- Oops, the Rams lost the toss but forced that Hall of Fame QB to throw an interception.
- The Rams needed to drive to at least the Saints’ 33-yard line so to minimize the risk of a missed FG giving the Saints great field position.
- Oops, the Rams stalled, and Sean McVay showed enormous spheres by letting Zeurlein kick a 57-yard FG (as I implored McVay to punt), which was good by several yards.
I should also note that, if the officials had made the correct call on the disputed play, the Rams would have likely ended up with the ball at their own 25-yard line with 20 seconds to play. They would have needed to gain 35 yards to set Zeurlein up for a 57-yard game-tying field goal, which he clearly could have made. Could the Rams have gained those necessary 35 yards on consecutive sideline passes before letting Zeurlein tie the game? It is not likely, but it is also not impossible.
Anyway, whether that last scenario works for you or not, the fact remains that the refs did not hand the Rams a win. The refs merely upgraded the Rams’ chances from “long shot” to “unlikely”. Kudos to the Rams for taking advantage of a slight opportunity.
Lastly, I should note that one could consider the missed penalty call a lucky moment for the Rams. Whether we like to admit it or not, many of these nail-biting games come down to luck. No, luck does not always involve a missed penalty call, but luck could be a bounce of a fumble, a made or missed FG, or a lucky catch. Just look at the Chiefs/Pats game. Dee Ford being offsides had nothing to do with what should have been a game-sealing Chiefs interception, but the penalty gave the Pats a second life. Because of a guy lining up a few inches offsides, a different team is now heading to the Super Bowl. It happens. Actually, speaking of the Pats, look at the first Giants/Pats Super Bowl, and look at the Patriots/Seahawks Super Bowl. In both games, the Patriots were victimized in the last minute by incredible catches with elements of luck (David Tyree’s Helmet Catch: combination of skill and luck, Jermaine Kearse having the ball fall in his lap: mainly luck). In the former case, Eli Manning used Tyree’s catch and several other clutch throws to give the Giants the win over the Pats; in the latter, Malcolm Butler’s interception kept Kearse’s catch from leading the Patriots to defeat. Of course, for another modern example of luck, we know that the Eagles beat the Bears this postseason by a fraction of an inch on a “double-doink”.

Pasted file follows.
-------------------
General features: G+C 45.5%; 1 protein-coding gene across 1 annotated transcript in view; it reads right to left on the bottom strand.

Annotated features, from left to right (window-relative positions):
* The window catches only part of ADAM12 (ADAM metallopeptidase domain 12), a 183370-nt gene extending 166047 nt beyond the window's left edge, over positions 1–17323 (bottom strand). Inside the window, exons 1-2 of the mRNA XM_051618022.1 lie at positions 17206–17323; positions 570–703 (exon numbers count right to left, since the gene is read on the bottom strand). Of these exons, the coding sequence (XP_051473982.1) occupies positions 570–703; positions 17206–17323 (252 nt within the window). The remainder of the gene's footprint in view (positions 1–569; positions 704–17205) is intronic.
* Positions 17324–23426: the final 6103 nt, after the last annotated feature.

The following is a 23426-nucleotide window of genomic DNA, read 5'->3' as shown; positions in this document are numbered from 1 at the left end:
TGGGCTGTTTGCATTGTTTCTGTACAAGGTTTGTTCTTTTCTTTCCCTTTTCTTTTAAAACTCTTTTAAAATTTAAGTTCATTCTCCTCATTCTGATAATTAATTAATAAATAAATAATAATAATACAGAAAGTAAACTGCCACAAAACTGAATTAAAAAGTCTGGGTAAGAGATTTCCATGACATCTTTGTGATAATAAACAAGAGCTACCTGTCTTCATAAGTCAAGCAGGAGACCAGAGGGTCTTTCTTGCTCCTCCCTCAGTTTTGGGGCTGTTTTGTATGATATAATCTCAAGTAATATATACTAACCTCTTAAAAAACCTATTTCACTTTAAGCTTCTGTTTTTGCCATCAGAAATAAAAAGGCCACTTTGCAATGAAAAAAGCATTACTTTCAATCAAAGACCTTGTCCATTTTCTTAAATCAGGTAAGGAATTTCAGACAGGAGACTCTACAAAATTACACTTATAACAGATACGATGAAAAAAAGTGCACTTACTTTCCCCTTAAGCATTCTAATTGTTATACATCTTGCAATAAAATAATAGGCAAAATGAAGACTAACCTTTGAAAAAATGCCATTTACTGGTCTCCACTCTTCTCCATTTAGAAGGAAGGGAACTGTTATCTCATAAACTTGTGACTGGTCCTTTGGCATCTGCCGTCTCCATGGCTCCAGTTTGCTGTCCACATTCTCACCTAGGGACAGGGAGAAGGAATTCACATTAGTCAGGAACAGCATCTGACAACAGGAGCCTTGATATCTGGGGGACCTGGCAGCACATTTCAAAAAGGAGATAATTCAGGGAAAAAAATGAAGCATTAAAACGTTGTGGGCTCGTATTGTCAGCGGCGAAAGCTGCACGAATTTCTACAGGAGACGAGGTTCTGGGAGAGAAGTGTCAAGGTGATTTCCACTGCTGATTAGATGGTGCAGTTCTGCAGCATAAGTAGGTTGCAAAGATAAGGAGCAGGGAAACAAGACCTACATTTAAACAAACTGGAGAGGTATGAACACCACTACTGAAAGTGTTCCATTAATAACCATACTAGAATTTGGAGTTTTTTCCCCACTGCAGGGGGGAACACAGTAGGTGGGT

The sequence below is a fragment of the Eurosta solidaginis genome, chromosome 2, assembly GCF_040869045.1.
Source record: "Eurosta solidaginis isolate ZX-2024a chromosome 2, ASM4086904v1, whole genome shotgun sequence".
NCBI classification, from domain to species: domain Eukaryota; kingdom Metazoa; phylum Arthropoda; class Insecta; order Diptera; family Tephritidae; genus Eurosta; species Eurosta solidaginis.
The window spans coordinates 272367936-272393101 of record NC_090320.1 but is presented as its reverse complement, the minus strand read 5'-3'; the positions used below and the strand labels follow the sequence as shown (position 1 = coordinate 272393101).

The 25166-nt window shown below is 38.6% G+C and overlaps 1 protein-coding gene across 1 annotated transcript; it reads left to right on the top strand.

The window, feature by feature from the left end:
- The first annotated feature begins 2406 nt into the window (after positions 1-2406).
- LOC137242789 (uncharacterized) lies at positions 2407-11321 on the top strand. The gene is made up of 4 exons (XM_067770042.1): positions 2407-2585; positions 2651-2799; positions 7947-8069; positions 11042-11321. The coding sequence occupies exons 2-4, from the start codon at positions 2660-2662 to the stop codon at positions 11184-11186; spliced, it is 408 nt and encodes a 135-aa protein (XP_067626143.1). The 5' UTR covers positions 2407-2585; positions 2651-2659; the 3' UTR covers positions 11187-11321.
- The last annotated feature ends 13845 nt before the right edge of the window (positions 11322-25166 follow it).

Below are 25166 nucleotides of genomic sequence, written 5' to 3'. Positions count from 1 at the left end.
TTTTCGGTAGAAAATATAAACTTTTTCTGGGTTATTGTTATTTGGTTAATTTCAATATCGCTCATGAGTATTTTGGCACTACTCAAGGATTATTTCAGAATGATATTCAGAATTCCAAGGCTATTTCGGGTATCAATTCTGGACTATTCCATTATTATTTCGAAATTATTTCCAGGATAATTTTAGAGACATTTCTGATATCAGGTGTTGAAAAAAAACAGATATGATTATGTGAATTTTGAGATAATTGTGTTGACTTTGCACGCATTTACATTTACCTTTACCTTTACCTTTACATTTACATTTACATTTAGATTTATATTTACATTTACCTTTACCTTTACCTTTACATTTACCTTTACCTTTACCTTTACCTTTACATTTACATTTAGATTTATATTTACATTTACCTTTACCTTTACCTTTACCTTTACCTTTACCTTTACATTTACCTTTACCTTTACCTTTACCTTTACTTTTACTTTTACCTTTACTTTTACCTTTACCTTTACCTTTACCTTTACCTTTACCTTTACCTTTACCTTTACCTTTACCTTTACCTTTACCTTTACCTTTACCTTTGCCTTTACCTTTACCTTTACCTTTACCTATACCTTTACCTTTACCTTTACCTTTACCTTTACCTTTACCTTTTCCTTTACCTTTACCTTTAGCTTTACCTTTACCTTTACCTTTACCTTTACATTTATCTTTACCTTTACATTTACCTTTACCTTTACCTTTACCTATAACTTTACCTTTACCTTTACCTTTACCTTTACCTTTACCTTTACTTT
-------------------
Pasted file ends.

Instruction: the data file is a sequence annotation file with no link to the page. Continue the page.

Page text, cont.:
Over the years, we have had many, many NFL teams win playoff games by the slimmest of margins, and those games are always the most bitter of pills for the losers to swallow. Unfortunately for the Saints, they have been eliminated in consecutive seasons by those slim margins in as devastating fashions as possible. The Saints are not the first deserving-to-be-there team in history to watch the Super Bowl from home, and they will not be the last. They are not even the only current team feeling that way, as the Chiefs are in the same boat.
The closer the game, the more likely it is that a bad bounce or bad call will greatly swing the result. Sports can be cruel. In this case though, the Saints still had a 78% chance of winning after the bad call. How much does this assuage my initial negative reaction to the game? I do not know. If the refs had made the right call, we are probably watching the Saints on Sunday, February 3. However, I keep telling myself that the Rams did what they had to do to win the game. I think I have come to grips with the Rams’ victory, and I hope you have too.